Raising white flag is not just about surrendering

By Tay Tian Yan, Sin Chew Daily

A welding casual worker in Johor has gone without any income since the start of the pandemic, but he still needs to put food on the table for his family, his rents now owed to a breaking point, his wife pregnant with their third child.

Out of total desperation, he has raised a white flag in front of his house as if to tell the world he can no longer go on and he badly needs help.

He says, "I'm forced into a corner, not knowing what else I can do. I hope someone out there can hold out a helping hand."

The white flag has since drawn the attention of the media and general public.

After learning about his plight, people start to offer him daily necessities, and even raise funds to help him settle his rents. Soon afterward, the government and political parties also come in to help.

We have more and more families plunged into utter desperation since the start of the pandemic. They are hiding at the quietest corners, and even if the government, NGOs and generous members of the public are trying to help, they lack the channel to reach out to these people.

An NGO has since initiated the "Bendera Putih" campaign to encourage needy families to boldly come forward to raise a white flag to let people see their presence.

The case in Johor is not just a successful instance of the society holding out a hand to help the desperate, but also serves to remind us all that more and more families may need to raise white flags against the backdrop of a depressing economic outlook on protracted nationwide lockdown.

The campaign has since gained the support of many despite some sporadic contemptuous responses.

PAS central committee member cum MP for Bachok (Kelantan) Nik Mohamad Abduh says people should not raise a white flag, but their hands instead in prayer to god.

Pahang PAS commissioner Rosli Abdul Jabar says his party does not agree to raising a white flag as only the defeated will raise a white flag in a war.

Two weeks ago on June 18, French President Emmanuel Macron visited the tomb of the country's wartime hero Charles de Gaulle on the latter's 50th death anniversary (that was also when Macron got a slap on the face).

It also marked the 80th anniversary of de Gaulle's Appeal of 18 June, which is well known and much prided throughout France.

Nevertheless, in the eyes of the rest of the world, the speech was more of a humiliation than something one should take pride in.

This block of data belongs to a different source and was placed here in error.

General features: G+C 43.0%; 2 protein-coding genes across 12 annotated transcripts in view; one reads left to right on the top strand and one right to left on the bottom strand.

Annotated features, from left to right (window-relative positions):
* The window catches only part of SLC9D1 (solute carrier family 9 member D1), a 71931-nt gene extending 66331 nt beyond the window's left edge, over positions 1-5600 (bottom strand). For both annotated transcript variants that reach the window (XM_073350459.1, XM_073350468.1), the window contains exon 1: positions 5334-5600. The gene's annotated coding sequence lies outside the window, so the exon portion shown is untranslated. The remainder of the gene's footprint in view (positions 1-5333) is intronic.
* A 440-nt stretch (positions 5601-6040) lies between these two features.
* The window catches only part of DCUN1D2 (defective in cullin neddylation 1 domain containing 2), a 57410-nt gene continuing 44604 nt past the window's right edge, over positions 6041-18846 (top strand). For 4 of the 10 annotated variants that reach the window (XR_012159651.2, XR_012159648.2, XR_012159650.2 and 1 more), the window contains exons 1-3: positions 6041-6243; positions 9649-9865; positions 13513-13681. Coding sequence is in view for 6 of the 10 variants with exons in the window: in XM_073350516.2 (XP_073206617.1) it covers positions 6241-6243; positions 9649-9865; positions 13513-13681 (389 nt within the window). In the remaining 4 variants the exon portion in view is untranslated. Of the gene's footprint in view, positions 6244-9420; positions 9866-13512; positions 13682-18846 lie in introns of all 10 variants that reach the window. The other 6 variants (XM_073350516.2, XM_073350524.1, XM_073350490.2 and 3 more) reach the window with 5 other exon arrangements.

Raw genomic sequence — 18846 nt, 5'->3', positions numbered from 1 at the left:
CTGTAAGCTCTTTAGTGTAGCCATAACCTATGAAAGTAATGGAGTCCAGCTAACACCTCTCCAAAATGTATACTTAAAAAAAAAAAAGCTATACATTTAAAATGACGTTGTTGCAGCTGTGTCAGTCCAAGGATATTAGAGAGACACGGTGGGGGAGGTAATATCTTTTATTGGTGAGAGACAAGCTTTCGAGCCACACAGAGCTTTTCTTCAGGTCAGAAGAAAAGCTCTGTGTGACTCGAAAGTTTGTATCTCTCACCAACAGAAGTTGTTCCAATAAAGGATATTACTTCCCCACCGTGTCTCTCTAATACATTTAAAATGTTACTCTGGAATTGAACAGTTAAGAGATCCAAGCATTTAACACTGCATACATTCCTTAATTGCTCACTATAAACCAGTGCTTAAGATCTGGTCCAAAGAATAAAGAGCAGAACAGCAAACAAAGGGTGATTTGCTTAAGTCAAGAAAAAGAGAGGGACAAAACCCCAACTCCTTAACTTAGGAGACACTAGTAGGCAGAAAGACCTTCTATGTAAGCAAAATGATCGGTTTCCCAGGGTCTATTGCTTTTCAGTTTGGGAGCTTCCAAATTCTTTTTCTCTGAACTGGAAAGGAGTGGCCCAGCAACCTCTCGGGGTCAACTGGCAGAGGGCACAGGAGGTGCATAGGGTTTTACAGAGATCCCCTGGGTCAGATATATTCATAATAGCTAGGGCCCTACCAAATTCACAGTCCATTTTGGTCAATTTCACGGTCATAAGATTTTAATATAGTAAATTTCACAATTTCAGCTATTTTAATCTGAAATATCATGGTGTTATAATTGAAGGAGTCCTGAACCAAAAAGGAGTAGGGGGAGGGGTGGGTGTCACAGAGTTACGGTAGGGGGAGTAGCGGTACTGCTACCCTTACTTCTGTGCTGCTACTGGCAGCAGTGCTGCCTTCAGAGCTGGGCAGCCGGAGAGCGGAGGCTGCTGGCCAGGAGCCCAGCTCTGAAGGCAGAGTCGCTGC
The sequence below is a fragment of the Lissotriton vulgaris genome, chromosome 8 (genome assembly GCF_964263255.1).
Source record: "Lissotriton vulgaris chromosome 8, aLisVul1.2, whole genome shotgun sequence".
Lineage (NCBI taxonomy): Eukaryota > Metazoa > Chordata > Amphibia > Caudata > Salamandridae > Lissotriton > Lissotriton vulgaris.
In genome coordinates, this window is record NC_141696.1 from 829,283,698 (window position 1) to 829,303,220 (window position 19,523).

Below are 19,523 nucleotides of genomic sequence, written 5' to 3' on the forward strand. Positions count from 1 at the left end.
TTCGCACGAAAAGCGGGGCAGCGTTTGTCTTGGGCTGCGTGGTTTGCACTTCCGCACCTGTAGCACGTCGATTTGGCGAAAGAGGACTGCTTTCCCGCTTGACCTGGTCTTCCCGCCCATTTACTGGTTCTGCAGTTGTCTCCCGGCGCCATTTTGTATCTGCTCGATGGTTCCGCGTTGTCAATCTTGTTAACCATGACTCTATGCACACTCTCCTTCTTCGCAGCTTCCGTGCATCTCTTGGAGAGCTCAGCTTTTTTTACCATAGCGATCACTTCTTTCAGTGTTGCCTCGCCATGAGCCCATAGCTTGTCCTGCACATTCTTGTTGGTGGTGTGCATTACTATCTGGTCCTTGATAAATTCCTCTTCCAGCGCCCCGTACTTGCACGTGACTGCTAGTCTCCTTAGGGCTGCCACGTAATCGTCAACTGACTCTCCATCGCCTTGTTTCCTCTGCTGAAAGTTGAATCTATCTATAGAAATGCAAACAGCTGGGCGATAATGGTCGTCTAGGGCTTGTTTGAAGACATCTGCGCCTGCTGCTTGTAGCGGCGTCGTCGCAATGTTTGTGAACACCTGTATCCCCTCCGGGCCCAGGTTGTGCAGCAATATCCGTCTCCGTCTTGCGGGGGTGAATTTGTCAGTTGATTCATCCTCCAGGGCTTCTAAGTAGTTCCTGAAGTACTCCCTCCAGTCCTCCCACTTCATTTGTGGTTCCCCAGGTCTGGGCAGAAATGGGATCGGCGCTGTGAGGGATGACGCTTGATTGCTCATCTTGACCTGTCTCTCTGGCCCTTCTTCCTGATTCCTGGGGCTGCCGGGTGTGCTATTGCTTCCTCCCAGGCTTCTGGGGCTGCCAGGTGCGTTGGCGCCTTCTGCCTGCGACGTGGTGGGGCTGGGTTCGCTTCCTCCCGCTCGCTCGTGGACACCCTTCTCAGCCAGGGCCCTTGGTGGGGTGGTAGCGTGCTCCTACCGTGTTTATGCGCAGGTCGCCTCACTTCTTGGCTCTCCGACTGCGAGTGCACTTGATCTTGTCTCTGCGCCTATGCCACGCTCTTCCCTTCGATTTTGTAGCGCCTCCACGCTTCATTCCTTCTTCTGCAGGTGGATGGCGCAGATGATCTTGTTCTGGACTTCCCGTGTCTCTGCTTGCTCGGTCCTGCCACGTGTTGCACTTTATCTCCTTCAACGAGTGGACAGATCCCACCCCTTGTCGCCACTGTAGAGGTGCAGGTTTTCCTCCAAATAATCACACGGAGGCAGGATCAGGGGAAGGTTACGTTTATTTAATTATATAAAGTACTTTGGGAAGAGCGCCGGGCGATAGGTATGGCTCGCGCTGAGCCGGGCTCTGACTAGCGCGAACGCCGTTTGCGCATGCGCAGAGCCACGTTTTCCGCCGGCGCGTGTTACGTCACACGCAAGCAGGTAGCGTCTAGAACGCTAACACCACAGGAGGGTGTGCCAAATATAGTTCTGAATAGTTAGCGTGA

At the start of the second world war, Adolf Hitler's army swept across much of Europe, and the UK and France joined hands to fight the Germans.

France sent its troops to Belgium to stop the advances of the Germans but was defeated in Ardennes. Later, French troops were besieged in Dunkirk and were forced to surrender, giving the Germans an easy passage into France. The Maginot Line was eventually breached and France was taken down.

By then already more than 100,000 French troops had perished, and almost a million captured. Any further resistance would only accelerate the destruction of French cities by German troops.

France decided to surrender and under the international convention, German troops could not destroy the city and residents of Paris which was declared an undefended city.

Just as the nation's morale was battered and everyone was living in fear, de Gaulle made the Appeal of 18 June from London.

"We were subdued by the mechanical, ground and air forces of the enemy. Infinitely more than their number, it was the tanks, the airplanes, the tactics of the Germans which made us retreat.

"But has the last word been said? Must hope disappear? Is defeat final? No!

"Believe me, I speak to you with full knowledge of the facts and tell you that nothing is lost for France. The same means that overcame us can bring us to a day of victory. For France is not alone!

"This war is not limited to the unfortunate territory of our country. This war is not finished by the battle of France. This war is a world wide war. All the faults, all the delays, all the suffering, do not prevent there to be, in the world, all the necessary means to one day crush our enemies. Vanquished today by mechanical force, we will be able to overcome in the future by a superior mechanical force. The destiny of the world is here.

"Whatever happens, the flame of the French resistance must not be extinguished and will not be extinguished."

The Appeal of 18 June is such an inspirational speech to the French because de Gaulle told them surrendering was not a defeat, less so giving up, but to retain hope for a victorious future.

We can always apply the Appeal of 18 June to our world today, where the coronavirus is taking the place of the Nazis.

Indeed, life is like a war zone, and battling the virus is akin to fighting a gruesome enemy.

In a war, the defeated side raises a white flag because it aspires to live, and to live itself is a manifestation of great courage, a spirit of not giving up.

To live is to have a future, Temporarily raising a white flag in the war of life is not a disgraceful act. Only disdainful and heartless people deserve our contempt.

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